The early Jesus movement was a revolutionary force for good. Though it didn’t spread across the Roman empire without stirring up a good deal of trouble (as we saw above). Consider Paul’s visit to Thessalonica described in Acts 17. When the Jesus-movement came to town the whole city knew about it; but they weren’t rushing over to attend a potluck dinner and craft sale! Luke tells us how the town responded to Paul’s message:
“And some of them were persuaded and joined Paul and Silas, as did a great many of the devout Greeks and not a few of the leading women. But the Jews were jealous, and taking some wicked men of the rabble, they formed a mob, set the city in an uproar, and attacked the house of Jason, seeking to bring them out to the crowd. And when they could not find them, they dragged Jason and some of the brothers before the city authorities, shouting, “These men who have turned the world upside down have come here also, and Jason has received them, and they are all acting against the decrees of Caesar, saying that there is another king, Jesus.” And the people and the city authorities were disturbed when they heard these things” (Acts 17:4-8).
Turning the world upside down? Now that hardly sounds dry, irrelevant, innocuous or boring. That doesn’t sound like a sleepy church on the corner. That sounds like a revolutionary movement sweeping across the empire and calling for one’s allegiance. They were “claiming another king named Jesus.” It was a message that was “disturbing the comfortable and comforting the disturbed” as they say. It sounds like an all-or-nothing call to join up or miss out on something truly revolutionary and world-changing.
Believe it or not Acts 17:6 would be the basis for the new youth ministry I was attempting to start at Bethel Methodist. I called it Revolution and our tag line was “Turning the World Upside Down for Jesus.” (Let me tell you, the older folks in the congregation were not too thrilled about this motto. It didn’t sound very biblical to them.)
My main goal was to recapture the revolutionary nature of the early Jesus movement and invite see to themselves as carrying the Revolution forward here in our community. My key targets were teenagers who were bored and turned off from a bad experience with church-as-usual.
I, too, wanted to disturb the comfortable and comfort the disturbed. And I was surrounded by people who were far too comfortable around this revolutionary Jesus who intends to turn our own personal worlds upside down in order to turn them right side up again.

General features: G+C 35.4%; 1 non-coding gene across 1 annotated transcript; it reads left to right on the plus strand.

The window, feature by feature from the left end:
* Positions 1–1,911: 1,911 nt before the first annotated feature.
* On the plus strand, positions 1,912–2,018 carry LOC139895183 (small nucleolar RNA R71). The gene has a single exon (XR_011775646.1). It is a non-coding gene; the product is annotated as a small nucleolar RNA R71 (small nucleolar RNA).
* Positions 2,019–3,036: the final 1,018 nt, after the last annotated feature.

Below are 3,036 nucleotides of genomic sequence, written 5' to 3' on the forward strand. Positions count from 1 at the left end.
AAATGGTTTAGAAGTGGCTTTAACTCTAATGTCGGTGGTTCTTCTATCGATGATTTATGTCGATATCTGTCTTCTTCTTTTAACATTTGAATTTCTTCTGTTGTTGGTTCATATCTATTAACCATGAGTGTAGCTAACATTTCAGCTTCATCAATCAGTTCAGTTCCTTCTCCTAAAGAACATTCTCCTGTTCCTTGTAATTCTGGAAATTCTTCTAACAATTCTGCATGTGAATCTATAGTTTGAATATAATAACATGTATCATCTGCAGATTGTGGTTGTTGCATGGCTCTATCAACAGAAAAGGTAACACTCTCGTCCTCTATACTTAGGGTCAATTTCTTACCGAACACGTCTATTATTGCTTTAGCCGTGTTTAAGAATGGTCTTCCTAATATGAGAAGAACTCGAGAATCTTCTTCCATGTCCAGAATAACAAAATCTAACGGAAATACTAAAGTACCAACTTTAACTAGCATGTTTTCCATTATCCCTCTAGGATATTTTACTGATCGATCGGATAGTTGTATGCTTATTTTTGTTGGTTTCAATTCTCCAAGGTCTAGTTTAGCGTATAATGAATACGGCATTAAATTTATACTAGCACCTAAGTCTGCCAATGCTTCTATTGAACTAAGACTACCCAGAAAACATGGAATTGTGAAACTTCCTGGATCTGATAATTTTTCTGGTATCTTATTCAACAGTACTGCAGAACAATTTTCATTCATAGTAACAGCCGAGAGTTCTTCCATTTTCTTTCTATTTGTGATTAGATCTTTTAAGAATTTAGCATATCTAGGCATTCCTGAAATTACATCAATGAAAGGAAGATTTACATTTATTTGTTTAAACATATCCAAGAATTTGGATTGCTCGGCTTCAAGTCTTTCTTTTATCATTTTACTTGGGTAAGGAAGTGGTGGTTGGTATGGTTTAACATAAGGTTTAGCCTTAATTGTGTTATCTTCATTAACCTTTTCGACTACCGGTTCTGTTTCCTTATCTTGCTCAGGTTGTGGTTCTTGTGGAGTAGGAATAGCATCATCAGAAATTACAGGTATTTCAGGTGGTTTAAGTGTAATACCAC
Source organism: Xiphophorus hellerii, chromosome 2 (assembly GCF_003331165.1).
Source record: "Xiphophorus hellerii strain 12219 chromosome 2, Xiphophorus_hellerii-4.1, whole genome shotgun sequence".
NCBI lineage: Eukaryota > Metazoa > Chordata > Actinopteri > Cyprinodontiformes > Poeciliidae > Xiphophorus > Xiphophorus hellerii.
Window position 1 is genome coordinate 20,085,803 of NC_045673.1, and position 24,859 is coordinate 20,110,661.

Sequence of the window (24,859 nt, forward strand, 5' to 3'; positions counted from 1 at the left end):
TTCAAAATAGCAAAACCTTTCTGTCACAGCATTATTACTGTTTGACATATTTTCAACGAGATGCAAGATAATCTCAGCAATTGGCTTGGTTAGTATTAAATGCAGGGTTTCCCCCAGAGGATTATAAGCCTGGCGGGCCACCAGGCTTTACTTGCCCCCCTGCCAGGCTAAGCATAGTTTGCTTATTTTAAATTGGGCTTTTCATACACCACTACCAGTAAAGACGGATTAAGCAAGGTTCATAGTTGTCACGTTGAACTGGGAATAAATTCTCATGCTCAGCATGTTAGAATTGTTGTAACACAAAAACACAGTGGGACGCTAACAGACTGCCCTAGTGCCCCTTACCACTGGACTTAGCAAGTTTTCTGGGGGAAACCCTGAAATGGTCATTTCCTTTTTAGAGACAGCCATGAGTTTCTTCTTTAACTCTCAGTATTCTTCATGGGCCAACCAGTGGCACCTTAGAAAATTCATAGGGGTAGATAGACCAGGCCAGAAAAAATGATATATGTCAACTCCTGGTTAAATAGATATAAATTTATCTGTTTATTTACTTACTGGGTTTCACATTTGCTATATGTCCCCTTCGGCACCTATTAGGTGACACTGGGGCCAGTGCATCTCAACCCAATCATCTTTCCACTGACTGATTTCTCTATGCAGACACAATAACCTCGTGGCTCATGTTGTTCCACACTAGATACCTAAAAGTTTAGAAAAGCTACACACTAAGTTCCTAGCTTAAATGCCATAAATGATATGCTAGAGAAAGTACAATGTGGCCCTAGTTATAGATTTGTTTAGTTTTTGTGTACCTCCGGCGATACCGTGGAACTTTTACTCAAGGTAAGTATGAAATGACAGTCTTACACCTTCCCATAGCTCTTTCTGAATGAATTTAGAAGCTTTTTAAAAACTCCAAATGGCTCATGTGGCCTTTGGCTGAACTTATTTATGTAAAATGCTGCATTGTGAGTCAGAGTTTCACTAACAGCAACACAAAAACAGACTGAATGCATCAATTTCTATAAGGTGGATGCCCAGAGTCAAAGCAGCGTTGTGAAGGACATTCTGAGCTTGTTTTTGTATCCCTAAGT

A book that had been hugely influential for me in seminary on this topic is Resident Aliens: Life in the Christian Colony by Stanley Hauerwas and William Willimon. The revolutionary Christian colony they describe in their book I was working hard to bring to life:
“The church exists today as resident aliens, an adventurous colony in a society of unbelief. As a society of unbelief, Western culture is devoid of a sense of journey, of adventure, because it lacks belief in much more than the cultivation of an ever-shrinking horizon of self-preservation and self-expression . . . . When we are baptized, we (like the first disciples) jump on a moving train. As disciples, we do not so much accept a creed, or come to a clear sense of self-understanding by which we know this or that with utter certitude. We become a part of a journey that began long before we got here and shall continue long after we are gone” (Resident Aliens, 49-52).
As I drove around in the car listening to teenager after teenager tell me they were bored by the dull enterprise the church had become for them, I longed to prove them wrong. For many of them, church conjured up images of dead rituals, potluck dinners in a muster old basements, a stained glass Jesus and flannel graphed disciples telling ancient stories far detached from the here-and-now.
I was determined to repaint the faith as the fast-paced adventurous journey it is meant to be, and invite them into a larger Story far greater than their own. Above all, they needed to know that Jesus anything but boring! As many have said, you don’t get crucified for being a boring, nice guy.
As for the reputation of Christians themselves, David Kinneman’s book UnChristian has clearly shown that outsiders view us primarily as “anti-homosexual”, “hypocritical” and “judgmental.” I wanted to raise up a Jesus-movement in Mound that would shatter these stereotypes and instead be known for our love of neighbor and service to others.
Like Paul in Thessalonica, I wanted to be part of a revolutionary movement that stirred up mobs in the streets; not violent mobs that intended to do harm, but mobs that gathered in the center of town to worship God and spread His light and love to those in need. I wanted to inspire teens to begin “turning the world upside down for Jesus” in ways that would leave this town forever changed.